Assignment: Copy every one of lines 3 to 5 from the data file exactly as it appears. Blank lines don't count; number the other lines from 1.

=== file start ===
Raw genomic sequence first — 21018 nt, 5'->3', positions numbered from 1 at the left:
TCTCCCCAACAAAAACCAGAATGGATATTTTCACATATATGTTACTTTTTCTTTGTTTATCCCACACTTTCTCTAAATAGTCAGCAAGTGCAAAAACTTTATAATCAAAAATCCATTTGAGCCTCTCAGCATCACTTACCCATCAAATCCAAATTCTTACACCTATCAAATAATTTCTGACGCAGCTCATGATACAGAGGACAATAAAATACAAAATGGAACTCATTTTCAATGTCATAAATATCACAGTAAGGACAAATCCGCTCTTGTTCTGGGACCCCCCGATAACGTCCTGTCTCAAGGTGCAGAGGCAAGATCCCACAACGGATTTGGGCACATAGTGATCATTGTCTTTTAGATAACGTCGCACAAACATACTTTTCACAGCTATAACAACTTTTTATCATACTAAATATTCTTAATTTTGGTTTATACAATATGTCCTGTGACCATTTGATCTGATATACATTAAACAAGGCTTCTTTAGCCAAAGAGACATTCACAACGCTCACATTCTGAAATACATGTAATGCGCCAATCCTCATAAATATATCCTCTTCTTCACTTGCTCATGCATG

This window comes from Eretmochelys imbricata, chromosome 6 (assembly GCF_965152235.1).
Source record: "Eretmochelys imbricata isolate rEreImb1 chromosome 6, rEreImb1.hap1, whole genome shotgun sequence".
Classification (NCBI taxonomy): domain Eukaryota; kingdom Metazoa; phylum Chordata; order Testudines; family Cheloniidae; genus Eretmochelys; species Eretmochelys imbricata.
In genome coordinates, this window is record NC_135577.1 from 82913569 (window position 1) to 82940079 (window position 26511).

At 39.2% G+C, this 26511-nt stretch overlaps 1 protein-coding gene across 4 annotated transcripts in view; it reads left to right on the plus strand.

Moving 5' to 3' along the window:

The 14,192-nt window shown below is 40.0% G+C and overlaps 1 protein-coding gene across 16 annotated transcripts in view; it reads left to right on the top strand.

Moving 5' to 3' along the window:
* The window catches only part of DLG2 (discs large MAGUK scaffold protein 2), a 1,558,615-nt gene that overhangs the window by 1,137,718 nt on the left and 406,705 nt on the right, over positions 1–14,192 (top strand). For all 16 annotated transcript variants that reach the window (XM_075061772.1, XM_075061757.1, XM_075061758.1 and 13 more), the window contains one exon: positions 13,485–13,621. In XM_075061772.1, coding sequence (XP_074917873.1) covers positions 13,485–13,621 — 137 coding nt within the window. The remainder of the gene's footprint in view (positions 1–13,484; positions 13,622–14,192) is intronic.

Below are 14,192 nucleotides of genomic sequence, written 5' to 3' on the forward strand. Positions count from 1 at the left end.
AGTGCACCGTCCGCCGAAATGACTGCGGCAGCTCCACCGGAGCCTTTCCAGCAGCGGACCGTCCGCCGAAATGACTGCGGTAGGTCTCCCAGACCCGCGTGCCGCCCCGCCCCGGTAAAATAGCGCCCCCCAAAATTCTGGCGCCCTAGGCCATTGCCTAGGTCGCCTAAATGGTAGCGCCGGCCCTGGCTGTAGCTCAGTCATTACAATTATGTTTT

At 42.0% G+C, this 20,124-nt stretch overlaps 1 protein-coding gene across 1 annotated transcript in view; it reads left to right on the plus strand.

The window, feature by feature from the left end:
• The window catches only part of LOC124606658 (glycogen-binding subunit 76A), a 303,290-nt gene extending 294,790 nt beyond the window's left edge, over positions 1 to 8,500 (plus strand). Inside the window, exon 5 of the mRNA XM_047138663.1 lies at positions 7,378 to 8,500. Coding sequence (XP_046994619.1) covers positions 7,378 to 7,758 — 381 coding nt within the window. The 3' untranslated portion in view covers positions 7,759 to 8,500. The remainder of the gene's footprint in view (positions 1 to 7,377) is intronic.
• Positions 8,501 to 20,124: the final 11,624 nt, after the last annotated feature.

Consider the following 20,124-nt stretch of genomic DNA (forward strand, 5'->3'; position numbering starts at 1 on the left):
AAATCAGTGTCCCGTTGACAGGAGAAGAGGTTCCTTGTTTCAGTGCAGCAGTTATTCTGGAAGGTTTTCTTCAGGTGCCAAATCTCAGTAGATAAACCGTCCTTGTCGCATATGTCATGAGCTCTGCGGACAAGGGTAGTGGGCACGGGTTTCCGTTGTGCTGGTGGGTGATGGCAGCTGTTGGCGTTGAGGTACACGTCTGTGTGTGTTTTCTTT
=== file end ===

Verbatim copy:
This window comes from Eretmochelys imbricata, chromosome 6 (assembly GCF_965152235.1).
Source record: "Eretmochelys imbricata isolate rEreImb1 chromosome 6, rEreImb1.hap1, whole genome shotgun sequence".
Classification (NCBI taxonomy): domain Eukaryota; kingdom Metazoa; phylum Chordata; order Testudines; family Cheloniidae; genus Eretmochelys; species Eretmochelys imbricata.